The governor and legislators must agree on a budget by July 1. (Tom Hester, Associated Press)
Ex-Jersey City Mayor Bret D. Schundler is eyeing a return to City Hall, according to Saturday’s New York Times.
The former mayor, now 49, said he’s thinking about tossing his hat in next year’s mayoral sweepstakes because of rising taxes and other quality-of-life issues.
But Schundler, who teaches public policy at King’s College in Manhattan, said he’s hesitating because being mayor would take time away from his two children, ages 9 and 16. (Journal staff, Jersey Journal)
Governor Corzine wants to cut municipal aid to Riverdale.
So Riverdale has responded by crossing out Corzine — on its Web site.
The borough’s homepage features a stock photo of a smiling Corzine bisected with a red diagonal crossbar, the universal symbol protesters use to declare vehement opposition to something or other. Riverdale, with a population of roughly 2,500, is slated to lose 31 percent of its state aid this year. (Charles Stile, Bergen Record)
Jim Sauro seems like a lonely voice sometimes.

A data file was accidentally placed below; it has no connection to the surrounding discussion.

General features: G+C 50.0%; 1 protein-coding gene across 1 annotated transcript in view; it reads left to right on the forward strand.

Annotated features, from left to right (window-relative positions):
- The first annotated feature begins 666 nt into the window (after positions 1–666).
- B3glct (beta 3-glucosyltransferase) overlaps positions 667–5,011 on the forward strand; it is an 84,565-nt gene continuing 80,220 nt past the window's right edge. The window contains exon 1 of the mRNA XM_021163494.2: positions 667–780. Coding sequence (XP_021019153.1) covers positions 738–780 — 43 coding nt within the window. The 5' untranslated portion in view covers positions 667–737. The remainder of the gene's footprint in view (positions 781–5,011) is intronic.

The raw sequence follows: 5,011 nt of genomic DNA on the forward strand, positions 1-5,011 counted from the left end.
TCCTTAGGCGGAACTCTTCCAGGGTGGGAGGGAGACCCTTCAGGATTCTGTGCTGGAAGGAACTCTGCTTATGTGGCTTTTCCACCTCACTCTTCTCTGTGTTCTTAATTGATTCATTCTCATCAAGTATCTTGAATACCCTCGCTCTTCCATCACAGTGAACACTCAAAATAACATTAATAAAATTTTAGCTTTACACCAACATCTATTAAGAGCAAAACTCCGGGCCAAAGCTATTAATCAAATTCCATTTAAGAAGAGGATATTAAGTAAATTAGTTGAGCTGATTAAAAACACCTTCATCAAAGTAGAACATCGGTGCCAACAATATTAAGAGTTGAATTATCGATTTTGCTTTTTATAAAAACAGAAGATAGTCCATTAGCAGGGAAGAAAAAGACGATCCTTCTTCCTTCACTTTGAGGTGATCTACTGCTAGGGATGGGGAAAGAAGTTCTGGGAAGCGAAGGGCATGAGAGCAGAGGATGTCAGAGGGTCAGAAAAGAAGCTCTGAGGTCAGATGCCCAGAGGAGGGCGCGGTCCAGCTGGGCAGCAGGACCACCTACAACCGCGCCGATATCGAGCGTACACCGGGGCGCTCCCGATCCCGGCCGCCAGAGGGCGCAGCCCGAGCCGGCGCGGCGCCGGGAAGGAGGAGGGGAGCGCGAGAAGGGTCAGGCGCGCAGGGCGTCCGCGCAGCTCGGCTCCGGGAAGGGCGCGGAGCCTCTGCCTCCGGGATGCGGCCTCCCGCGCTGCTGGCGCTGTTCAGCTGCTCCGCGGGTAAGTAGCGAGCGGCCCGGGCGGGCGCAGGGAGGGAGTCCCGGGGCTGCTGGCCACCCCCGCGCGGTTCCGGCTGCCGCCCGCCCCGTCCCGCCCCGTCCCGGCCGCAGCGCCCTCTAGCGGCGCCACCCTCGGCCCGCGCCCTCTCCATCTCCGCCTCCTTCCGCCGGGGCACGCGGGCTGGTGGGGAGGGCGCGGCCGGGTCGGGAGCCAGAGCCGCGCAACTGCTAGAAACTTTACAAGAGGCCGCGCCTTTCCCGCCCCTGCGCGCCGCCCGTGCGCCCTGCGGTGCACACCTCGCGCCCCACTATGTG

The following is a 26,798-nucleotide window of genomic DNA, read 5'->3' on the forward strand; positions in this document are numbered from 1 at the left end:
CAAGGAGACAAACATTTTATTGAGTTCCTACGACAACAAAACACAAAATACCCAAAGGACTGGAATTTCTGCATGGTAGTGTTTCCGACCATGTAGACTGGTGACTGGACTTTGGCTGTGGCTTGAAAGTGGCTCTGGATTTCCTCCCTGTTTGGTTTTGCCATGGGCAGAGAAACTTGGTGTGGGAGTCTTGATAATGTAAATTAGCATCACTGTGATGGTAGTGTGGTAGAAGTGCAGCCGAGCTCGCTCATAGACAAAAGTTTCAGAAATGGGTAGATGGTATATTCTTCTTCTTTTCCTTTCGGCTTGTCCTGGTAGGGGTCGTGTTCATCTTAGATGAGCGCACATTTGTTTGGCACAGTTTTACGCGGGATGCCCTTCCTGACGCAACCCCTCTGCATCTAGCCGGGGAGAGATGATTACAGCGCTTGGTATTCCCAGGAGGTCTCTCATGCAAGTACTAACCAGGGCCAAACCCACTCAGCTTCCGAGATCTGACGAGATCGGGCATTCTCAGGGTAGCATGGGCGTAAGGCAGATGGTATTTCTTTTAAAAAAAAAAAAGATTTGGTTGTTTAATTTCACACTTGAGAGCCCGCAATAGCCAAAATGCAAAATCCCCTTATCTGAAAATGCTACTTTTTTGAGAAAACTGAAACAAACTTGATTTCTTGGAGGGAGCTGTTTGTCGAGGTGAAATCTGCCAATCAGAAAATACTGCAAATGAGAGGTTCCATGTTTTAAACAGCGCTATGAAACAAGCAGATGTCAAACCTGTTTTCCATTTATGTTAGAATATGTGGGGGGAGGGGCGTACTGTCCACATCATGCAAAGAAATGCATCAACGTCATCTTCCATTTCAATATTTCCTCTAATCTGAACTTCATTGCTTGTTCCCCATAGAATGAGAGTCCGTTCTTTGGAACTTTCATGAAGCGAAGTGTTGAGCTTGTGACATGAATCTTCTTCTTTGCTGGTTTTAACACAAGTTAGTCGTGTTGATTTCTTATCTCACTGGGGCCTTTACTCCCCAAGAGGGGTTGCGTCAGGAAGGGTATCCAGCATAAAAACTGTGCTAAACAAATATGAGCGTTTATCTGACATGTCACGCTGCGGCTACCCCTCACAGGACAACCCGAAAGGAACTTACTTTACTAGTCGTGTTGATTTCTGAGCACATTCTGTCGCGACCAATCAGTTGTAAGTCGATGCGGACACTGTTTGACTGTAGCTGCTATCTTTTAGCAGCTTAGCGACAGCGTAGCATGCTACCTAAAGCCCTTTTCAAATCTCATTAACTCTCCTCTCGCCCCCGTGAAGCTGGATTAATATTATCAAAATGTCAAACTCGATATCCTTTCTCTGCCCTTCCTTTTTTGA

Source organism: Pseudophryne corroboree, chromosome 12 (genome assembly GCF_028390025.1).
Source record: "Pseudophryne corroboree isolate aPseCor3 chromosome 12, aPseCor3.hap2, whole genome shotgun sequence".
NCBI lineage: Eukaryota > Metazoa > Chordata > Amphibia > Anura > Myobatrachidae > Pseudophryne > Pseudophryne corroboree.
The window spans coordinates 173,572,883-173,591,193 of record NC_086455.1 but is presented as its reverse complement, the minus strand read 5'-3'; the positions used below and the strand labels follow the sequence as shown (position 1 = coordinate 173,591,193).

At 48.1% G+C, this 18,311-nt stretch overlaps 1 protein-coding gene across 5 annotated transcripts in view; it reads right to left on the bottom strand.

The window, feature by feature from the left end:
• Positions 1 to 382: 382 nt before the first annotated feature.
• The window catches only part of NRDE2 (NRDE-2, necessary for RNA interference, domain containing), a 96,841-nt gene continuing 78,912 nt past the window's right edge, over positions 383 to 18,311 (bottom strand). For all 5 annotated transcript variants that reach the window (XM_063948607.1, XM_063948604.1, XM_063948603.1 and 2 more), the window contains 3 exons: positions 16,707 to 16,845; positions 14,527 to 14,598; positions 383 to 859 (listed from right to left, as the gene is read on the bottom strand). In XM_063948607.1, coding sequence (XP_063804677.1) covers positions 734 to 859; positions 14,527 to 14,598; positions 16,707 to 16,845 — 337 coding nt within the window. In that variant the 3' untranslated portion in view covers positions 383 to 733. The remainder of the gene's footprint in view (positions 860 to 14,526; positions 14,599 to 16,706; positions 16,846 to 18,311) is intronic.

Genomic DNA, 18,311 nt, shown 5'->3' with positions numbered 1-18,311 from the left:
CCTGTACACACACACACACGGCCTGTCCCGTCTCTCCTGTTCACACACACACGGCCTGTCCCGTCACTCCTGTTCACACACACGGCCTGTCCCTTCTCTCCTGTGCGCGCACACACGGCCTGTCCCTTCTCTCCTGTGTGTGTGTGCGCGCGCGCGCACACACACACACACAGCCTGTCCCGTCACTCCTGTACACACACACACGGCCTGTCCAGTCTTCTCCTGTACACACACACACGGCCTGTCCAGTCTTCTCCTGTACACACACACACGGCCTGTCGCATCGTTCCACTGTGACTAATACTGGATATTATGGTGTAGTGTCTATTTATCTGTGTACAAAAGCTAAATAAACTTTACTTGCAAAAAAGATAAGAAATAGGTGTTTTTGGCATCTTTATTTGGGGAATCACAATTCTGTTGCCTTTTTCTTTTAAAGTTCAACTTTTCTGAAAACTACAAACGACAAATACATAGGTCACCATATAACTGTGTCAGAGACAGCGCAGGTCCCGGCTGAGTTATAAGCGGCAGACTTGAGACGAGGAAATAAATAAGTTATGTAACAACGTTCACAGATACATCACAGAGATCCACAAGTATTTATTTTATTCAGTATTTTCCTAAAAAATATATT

Six years ago, he headed the only Republican-controlled Cumberland County freeholder board since the early 1970s.
Today, he might still be the most publicly outspoken Republican in the county, but he does it as host of the “Straight Talk” radio show Saturday mornings on 92.1 FM. To some Republicans, that’s about the closest they have to real influence in county politics.
“The (Cumberland) Republican Party hasn’t distinguished itself,” Sauro said. “You have to give people a reason to vote for you. I think that’s something we haven’t done.” (Daniel Walsh, Press of Atlantic City)
The Senate Judiciary Committee won’t hold a confirmation hearing on Board of Public Utilities President Jeanne Fox until after a whistle-blower case against the BPU is finished, the committee’s chairman said Friday.
“Well, we wouldn’t call it before the trial is over, some sort of whistle-blower case,” Judic
iary Chairman Sen. John Adler, D-Camden, said. “I don’t want to predict what might happen. We have to go slow on nominations of this importance.”